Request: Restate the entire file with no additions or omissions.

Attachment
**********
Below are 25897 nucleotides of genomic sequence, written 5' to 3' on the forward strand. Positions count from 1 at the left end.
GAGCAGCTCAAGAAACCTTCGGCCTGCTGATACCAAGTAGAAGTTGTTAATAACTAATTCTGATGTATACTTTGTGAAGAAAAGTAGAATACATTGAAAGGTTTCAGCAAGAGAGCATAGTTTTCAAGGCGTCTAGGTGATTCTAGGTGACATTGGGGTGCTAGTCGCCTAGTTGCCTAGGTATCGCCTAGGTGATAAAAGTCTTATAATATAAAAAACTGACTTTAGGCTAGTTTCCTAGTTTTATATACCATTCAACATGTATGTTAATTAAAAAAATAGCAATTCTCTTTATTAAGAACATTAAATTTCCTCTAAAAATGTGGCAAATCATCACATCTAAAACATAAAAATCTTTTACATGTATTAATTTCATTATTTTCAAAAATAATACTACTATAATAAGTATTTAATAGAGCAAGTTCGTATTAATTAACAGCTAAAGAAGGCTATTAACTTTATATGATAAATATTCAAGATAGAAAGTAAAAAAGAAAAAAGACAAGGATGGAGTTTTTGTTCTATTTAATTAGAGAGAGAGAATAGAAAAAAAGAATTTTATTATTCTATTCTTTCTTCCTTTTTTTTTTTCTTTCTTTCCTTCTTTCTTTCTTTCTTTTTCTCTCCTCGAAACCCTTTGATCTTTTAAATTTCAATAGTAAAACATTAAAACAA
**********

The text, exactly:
Below are 25897 nucleotides of genomic sequence, written 5' to 3' on the forward strand. Positions count from 1 at the left end.
GAGCAGCTCAAGAAACCTTCGGCCTGCTGATACCAAGTAGAAGTTGTTAATAACTAATTCTGATGTATACTTTGTGAAGAAAAGTAGAATACATTGAAAGGTTTCAGCAAGAGAGCATAGTTTTCAAGGCGTCTAGGTGATTCTAGGTGACATTGGGGTGCTAGTCGCCTAGTTGCCTAGGTATCGCCTAGGTGATAAAAGTCTTATAATATAAAAAACTGACTTTAGGCTAGTTTCCTAGTTTTATATACCATTCAACATGTATGTTAATTAAAAAAATAGCAATTCTCTTTATTAAGAACATTAAATTTCCTCTAAAAATGTGGCAAATCATCACATCTAAAACATAAAAATCTTTTACATGTATTAATTTCATTATTTTCAAAAATAATACTACTATAATAAGTATTTAATAGAGCAAGTTCGTATTAATTAACAGCTAAAGAAGGCTATTAACTTTATATGATAAATATTCAAGATAGAAAGTAAAAAAGAAAAAAGACAAGGATGGAGTTTTTGTTCTATTTAATTAGAGAGAGAGAATAGAAAAAAAGAATTTTATTATTCTATTCTTTCTTCCTTTTTTTTTTTCTTTCTTTCCTTCTTTCTTTCTTTCTTTTTCTCTCCTCGAAACCCTTTGATCTTTTAAATTTCAATAGTAAAACATTAAAACAA